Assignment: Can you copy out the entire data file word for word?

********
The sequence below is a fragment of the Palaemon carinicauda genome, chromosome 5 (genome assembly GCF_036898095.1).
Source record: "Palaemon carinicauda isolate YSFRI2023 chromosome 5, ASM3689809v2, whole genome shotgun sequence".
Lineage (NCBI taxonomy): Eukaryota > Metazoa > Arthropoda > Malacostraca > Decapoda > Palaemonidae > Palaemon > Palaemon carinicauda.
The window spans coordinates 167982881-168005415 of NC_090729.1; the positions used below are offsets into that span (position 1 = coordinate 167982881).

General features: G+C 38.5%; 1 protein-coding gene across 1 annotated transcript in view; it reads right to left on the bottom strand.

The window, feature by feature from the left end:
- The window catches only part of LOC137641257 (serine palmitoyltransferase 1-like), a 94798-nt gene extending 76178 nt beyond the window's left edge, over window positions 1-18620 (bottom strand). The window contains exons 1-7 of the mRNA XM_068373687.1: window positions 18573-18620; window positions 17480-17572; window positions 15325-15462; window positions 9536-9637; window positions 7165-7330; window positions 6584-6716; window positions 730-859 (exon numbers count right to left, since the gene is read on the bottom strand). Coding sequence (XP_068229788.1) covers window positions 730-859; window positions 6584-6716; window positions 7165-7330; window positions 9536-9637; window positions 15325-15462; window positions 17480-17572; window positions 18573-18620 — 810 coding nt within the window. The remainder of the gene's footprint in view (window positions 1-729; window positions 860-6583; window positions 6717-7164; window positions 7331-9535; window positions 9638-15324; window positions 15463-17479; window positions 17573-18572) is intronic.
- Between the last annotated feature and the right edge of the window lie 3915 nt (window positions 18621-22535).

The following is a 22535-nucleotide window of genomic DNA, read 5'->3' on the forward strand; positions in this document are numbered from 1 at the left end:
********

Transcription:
The sequence below is a fragment of the Palaemon carinicauda genome, chromosome 5 (genome assembly GCF_036898095.1).
Source record: "Palaemon carinicauda isolate YSFRI2023 chromosome 5, ASM3689809v2, whole genome shotgun sequence".
Lineage (NCBI taxonomy): Eukaryota > Metazoa > Arthropoda > Malacostraca > Decapoda > Palaemonidae > Palaemon > Palaemon carinicauda.
The window spans coordinates 167982881-168005415 of NC_090729.1; the positions used below are offsets into that span (position 1 = coordinate 167982881).

General features: G+C 38.5%; 1 protein-coding gene across 1 annotated transcript in view; it reads right to left on the bottom strand.

The window, feature by feature from the left end:
- The window catches only part of LOC137641257 (serine palmitoyltransferase 1-like), a 94798-nt gene extending 76178 nt beyond the window's left edge, over window positions 1-18620 (bottom strand). The window contains exons 1-7 of the mRNA XM_068373687.1: window positions 18573-18620; window positions 17480-17572; window positions 15325-15462; window positions 9536-9637; window positions 7165-7330; window positions 6584-6716; window positions 730-859 (exon numbers count right to left, since the gene is read on the bottom strand). Coding sequence (XP_068229788.1) covers window positions 730-859; window positions 6584-6716; window positions 7165-7330; window positions 9536-9637; window positions 15325-15462; window positions 17480-17572; window positions 18573-18620 — 810 coding nt within the window. The remainder of the gene's footprint in view (window positions 1-729; window positions 860-6583; window positions 6717-7164; window positions 7331-9535; window positions 9638-15324; window positions 15463-17479; window positions 17573-18572) is intronic.
- Between the last annotated feature and the right edge of the window lie 3915 nt (window positions 18621-22535).

The following is a 22535-nucleotide window of genomic DNA, read 5'->3' on the forward strand; positions in this document are numbered from 1 at the left end: